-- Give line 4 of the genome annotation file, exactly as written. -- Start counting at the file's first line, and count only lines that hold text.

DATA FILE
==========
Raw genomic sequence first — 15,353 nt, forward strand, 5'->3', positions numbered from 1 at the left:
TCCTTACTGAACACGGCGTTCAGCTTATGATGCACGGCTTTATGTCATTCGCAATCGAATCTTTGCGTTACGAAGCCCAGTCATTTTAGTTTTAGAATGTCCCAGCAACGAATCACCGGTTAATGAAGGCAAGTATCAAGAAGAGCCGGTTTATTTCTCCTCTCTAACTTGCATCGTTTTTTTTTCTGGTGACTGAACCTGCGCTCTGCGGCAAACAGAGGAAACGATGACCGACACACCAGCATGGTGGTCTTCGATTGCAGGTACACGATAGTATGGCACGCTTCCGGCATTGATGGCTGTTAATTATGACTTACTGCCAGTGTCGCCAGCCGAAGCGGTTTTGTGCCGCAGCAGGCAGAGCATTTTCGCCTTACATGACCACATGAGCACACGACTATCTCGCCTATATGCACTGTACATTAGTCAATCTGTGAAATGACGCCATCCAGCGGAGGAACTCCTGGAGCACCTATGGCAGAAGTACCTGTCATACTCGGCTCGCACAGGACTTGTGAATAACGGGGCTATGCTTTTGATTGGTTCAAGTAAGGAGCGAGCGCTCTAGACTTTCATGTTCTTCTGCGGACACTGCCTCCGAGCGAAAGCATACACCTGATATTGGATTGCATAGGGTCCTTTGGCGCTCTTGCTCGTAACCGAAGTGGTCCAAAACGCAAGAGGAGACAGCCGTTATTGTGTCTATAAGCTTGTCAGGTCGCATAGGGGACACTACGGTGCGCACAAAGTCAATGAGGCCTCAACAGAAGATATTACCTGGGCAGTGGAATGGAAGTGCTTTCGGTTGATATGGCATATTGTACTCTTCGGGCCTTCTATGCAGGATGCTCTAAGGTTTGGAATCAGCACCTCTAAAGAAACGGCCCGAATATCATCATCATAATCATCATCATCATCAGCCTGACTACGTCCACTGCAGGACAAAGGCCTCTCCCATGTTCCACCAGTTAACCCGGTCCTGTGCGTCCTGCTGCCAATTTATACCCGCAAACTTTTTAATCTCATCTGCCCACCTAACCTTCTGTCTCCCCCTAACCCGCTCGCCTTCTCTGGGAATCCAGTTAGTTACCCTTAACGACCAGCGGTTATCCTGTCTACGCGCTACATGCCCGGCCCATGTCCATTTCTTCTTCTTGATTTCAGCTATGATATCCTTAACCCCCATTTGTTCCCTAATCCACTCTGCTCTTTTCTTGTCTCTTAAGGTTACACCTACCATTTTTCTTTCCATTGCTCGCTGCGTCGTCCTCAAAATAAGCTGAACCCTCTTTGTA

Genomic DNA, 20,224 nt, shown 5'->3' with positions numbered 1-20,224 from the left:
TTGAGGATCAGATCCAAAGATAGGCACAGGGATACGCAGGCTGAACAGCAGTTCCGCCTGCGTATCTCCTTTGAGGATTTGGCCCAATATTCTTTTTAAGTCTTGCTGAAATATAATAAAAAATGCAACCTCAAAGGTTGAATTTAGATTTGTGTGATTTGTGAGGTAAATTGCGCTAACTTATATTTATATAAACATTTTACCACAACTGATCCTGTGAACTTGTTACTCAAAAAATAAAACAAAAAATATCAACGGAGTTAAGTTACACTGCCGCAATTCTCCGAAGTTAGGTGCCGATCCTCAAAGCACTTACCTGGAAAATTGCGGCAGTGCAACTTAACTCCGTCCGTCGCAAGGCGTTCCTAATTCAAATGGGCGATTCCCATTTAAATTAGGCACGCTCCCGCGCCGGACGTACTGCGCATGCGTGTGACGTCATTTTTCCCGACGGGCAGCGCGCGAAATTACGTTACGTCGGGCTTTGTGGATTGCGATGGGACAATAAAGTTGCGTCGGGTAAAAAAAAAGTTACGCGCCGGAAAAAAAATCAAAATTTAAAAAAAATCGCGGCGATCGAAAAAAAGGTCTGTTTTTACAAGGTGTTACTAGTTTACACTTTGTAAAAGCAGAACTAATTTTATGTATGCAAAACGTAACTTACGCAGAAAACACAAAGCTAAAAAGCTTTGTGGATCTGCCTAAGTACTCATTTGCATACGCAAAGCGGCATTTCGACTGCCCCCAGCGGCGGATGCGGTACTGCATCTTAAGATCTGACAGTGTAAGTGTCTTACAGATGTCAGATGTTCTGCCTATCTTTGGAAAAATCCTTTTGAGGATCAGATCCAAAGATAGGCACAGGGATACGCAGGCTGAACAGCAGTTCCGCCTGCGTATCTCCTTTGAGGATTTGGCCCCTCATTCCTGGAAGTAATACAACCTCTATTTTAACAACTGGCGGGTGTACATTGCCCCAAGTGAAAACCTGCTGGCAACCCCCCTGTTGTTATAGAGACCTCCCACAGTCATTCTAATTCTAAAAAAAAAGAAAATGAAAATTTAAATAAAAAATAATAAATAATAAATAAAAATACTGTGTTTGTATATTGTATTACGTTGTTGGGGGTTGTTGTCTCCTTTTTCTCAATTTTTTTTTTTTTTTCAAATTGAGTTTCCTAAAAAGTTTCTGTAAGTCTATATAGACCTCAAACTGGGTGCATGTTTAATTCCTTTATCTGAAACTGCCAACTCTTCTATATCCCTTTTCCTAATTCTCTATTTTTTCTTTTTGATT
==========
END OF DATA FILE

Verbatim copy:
TTGAGGATCAGATCCAAAGATAGGCACAGGGATACGCAGGCTGAACAGCAGTTCCGCCTGCGTATCTCCTTTGAGGATTTGGCCCAATATTCTTTTTAAGTCTTGCTGAAATATAATAAAAAATGCAACCTCAAAGGTTGAATTTAGATTTGTGTGATTTGTGAGGTAAATTGCGCTAACTTATATTTATATAAACATTTTACCACAACTGATCCTGTGAACTTGTTACTCAAAAAATAAAACAAAAAATATCAACGGAGTTAAGTTACACTGCCGCAATTCTCCGAAGTTAGGTGCCGATCCTCAAAGCACTTACCTGGAAAATTGCGGCAGTGCAACTTAACTCCGTCCGTCGCAAGGCGTTCCTAATTCAAATGGGCGATTCCCATTTAAATTAGGCACGCTCCCGCGCCGGACGTACTGCGCATGCGTGTGACGTCATTTTTCCCGACGGGCAGCGCGCGAAATTACGTTACGTCGGGCTTTGTGGATTGCGATGGGACAATAAAGTTGCGTCGGGTAAAAAAAAAGTTACGCGCCGGAAAAAAAATCAAAATTTAAAAAAAATCGCGGCGATCGAAAAAAAGGTCTGTTTTTACAAGGTGTTACTAGTTTACACTTTGTAAAAGCAGAACTAATTTTATGTATGCAAAACGTAACTTACGCAGAAAACACAAAGCTAAAAAGCTTTGTGGATCTGCCTAAGTACTCATTTGCATACGCAAAGCGGCATTTCGACTGCCCCCAGCGGCGGATGCGGTACTGCATCTTAAGATCTGACAGTGTAAGTGTCTTACAGATGTCAGATGTTCTGCCTATCTTTGGAAAAATCCTTTTGAGGATCAGATCCAAAGATAGGCACAGGGATACGCAGGCTGAACAGCAGTTCCGCCTGCGTATCTCCTTTGAGGATTTGGCCCCTCATTCCTGGAAGTAATACAACCTCTATTTTAACAACTGGCGGGTGTACATTGCCCCAAGTGAAAACCTGCTGGCAACCCCCCTGTTGTTATAGAGACCTCCCACAGTCATTCTAATTCTAAAAAAAAAGAAAATGAAAATTTAAATAAAAAATAATAAATAATAAATAAAAATACTGTGTTTGTATATTGTATTACGTTGTTGGGGGTTGTTGTCTCCTTTTTCTCAATTTTTTTTTTTTTTTCAAATTGAGTTTCCTAAAAAGTTTCTGTAAGTCTATATAGACCTCAAACTGGGTGCATGTTTAATTCCTTTATCTGAAACTGCCAACTCTTCTATATCCCTTTTCCTAATTCTCTATTTTTTCTTTTTGATT